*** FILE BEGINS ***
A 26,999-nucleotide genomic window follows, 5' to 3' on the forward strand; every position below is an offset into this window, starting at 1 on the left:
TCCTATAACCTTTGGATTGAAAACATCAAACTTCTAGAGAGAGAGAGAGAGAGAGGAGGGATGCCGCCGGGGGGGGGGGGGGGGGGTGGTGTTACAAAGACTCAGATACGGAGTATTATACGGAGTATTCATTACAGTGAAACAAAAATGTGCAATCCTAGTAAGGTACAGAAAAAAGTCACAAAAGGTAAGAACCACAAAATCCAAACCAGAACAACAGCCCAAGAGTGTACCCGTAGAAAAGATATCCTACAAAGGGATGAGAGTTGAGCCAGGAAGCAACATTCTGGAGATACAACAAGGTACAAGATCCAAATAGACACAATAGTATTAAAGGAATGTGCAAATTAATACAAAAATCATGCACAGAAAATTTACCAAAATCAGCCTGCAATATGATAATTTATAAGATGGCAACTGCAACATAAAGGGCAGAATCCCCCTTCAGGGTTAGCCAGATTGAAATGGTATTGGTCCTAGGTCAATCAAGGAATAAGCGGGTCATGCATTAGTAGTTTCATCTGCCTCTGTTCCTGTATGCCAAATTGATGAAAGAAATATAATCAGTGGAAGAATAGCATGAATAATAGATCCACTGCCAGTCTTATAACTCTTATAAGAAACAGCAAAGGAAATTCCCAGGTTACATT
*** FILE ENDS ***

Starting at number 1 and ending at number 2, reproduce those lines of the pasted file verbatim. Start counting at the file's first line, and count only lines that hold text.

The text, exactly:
A 26,999-nucleotide genomic window follows, 5' to 3' on the forward strand; every position below is an offset into this window, starting at 1 on the left:
TCCTATAACCTTTGGATTGAAAACATCAAACTTCTAGAGAGAGAGAGAGAGAGAGGAGGGATGCCGCCGGGGGGGGGGGGGGGGGGTGGTGTTACAAAGACTCAGATACGGAGTATTATACGGAGTATTCATTACAGTGAAACAAAAATGTGCAATCCTAGTAAGGTACAGAAAAAAGTCACAAAAGGTAAGAACCACAAAATCCAAACCAGAACAACAGCCCAAGAGTGTACCCGTAGAAAAGATATCCTACAAAGGGATGAGAGTTGAGCCAGGAAGCAACATTCTGGAGATACAACAAGGTACAAGATCCAAATAGACACAATAGTATTAAAGGAATGTGCAAATTAATACAAAAATCATGCACAGAAAATTTACCAAAATCAGCCTGCAATATGATAATTTATAAGATGGCAACTGCAACATAAAGGGCAGAATCCCCCTTCAGGGTTAGCCAGATTGAAATGGTATTGGTCCTAGGTCAATCAAGGAATAAGCGGGTCATGCATTAGTAGTTTCATCTGCCTCTGTTCCTGTATGCCAAATTGATGAAAGAAATATAATCAGTGGAAGAATAGCATGAATAATAGATCCACTGCCAGTCTTATAACTCTTATAAGAAACAGCAAAGGAAATTCCCAGGTTACATT